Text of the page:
08/23/2008, 00.00
PHILIPPINES
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Chaos descends upon Mindanao as 220,000 are displaced and fear of civil war grows

by Santosh Digal
The failure to achieve an agreement between the MILP and the government has increased tensions in the southern province. According to a UN agency there are hundreds of thousands of refugees. There is the danger that another bloody conflict might break out. The Church begins to provide assistance to the civilian population.
Manila (AsiaNews) – More than 220,000 people are now displaced after weeks of escalating violence in Mindanao, southern Philippines, between the army and rebels from the Moro Islamic Liberation Front (MILF), the United Nations' World Food Programme (WFP) reported.

The WFP said it has provided 900 metric tonnes of food for displaced families left without shelter and unable to feed themselves in the provinces of Maguindanao and Shariff Kabunsuan. Some 10,000 newly displaced families (about 60,000 persons) will get 250 metric tonnes of rice worth U$ 207,000.

The UN agency added that more and more families abandon their homes “due to the growing insecurity”. Since 11 August it has provided some 650 metric tons of rice to 160,000 displaced families from Lanao Del Sur, Lanao Del Norte, and North Cotabato

“We hope for peace and stability as the number of vulnerable victims of these clashes continues to rise. The WFP is providing life-saving food support to meet urgent needs, but it also hopes that the humanitarian situation will stabilise soon,” said Stephen Anderson, WFP Philippines Country Director and Representative.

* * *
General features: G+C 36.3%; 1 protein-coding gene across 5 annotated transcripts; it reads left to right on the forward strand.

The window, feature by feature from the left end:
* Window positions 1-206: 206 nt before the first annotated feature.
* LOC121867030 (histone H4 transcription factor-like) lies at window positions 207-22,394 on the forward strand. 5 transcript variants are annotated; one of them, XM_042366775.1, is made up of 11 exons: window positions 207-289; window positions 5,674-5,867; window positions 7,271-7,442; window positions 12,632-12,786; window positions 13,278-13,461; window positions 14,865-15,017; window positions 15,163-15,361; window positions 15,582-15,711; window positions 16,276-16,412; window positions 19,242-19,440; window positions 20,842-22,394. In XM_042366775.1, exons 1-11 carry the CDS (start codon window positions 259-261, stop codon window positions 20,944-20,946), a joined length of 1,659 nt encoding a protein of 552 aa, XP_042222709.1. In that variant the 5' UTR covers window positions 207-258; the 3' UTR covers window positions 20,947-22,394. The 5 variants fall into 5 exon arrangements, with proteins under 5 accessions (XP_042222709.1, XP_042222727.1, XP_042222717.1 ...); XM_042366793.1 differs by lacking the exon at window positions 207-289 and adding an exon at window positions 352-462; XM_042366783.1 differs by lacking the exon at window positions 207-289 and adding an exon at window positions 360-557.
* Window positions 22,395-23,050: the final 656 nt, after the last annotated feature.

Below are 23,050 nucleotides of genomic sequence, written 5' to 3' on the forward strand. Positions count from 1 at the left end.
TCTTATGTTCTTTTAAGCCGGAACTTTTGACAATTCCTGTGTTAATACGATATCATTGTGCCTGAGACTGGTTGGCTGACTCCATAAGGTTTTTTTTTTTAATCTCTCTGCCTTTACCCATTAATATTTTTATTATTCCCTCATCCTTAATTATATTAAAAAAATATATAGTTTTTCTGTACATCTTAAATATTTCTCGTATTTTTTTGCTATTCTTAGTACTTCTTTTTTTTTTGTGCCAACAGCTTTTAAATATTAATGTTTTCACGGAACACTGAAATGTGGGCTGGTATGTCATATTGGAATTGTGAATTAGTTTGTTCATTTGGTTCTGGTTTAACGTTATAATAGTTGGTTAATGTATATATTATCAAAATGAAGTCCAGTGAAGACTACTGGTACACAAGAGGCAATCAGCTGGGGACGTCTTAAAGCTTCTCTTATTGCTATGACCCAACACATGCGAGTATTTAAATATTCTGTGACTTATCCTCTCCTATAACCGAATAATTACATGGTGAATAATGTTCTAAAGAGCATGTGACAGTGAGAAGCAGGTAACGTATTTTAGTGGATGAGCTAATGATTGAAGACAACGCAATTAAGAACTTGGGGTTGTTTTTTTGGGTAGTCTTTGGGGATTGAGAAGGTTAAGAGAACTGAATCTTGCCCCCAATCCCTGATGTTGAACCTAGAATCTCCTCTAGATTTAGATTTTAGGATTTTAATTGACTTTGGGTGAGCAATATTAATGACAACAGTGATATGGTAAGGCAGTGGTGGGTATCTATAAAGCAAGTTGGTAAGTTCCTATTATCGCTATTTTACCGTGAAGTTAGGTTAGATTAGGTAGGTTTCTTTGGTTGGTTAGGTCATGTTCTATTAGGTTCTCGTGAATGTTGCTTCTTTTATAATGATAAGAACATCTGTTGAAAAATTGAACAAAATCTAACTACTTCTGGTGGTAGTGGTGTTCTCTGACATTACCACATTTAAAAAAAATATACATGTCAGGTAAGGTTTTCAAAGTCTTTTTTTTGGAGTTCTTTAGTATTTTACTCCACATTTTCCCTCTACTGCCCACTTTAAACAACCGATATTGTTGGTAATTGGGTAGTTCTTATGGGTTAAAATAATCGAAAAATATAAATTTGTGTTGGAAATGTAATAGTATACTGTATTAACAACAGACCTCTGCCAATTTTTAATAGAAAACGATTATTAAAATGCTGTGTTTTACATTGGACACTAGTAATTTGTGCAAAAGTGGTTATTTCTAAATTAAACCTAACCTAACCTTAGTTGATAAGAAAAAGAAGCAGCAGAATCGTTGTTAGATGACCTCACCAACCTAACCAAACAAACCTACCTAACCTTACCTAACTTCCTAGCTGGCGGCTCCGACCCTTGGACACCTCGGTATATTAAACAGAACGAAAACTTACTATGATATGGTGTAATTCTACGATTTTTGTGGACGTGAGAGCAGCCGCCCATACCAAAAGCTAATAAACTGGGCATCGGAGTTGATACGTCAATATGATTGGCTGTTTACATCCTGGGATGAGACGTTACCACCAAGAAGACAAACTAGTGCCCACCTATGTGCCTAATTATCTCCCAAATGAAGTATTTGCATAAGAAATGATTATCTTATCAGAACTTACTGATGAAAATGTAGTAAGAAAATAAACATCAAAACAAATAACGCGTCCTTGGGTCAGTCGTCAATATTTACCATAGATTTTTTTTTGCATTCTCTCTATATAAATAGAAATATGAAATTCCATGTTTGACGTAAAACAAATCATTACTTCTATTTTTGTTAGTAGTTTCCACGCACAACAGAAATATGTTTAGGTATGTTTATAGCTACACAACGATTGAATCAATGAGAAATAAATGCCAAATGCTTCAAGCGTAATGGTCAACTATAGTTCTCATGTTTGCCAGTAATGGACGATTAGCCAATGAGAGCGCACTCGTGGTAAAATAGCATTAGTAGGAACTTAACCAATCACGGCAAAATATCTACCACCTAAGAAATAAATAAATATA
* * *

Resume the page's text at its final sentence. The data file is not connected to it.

The country’s Catholic Church is also mobilising to help the needy. The Jesuits in the Philippines have started a fund raising drive to help affected civilians in the Mindanao strife, but they are also calling on the parties to restart peace talks so that the Memorandum of Agreement can be signed.

Sadly “violence and hatred continue to take their toll on the lives of innocent civilians, Muslims, Lumads and Christians alike,” said Chan-Gonzaga, SJ, executive director of the Jesuit Social Service Center.

The archdiocese of Cagayan de Oro together with the dioceses of Iligan and Marawi has called for aid, especially for towns in Lanao where residents have been attacked and houses burned.

Funds raised will go to Cagayan de Oro archdiocese and will be distributed under the care of Archbishop Antonio Ledesma, SJ, and Xavier University (Ateneo de Cagayan).

The recent development has reinforced old prejudices across the country that the MILF cannot be trusted to keep its word or reach a peace deal to end the violence.

The rebels have re-opened old wounds, especially among the Christians, the most affected group by the Islamic rebels’ logic of war and massacres, said Fr Amado Picardal, CSsR, dean of Redemptorist St. Alphonsus Major Seminary, Davao.

“A lot of atrocities have been committed. [. . .] There were two bombings in my hometown of Iligan City. [. . .] There was panic in the city. [There is] fear that the area will soon be attacked” by Islamic rebels, he said.

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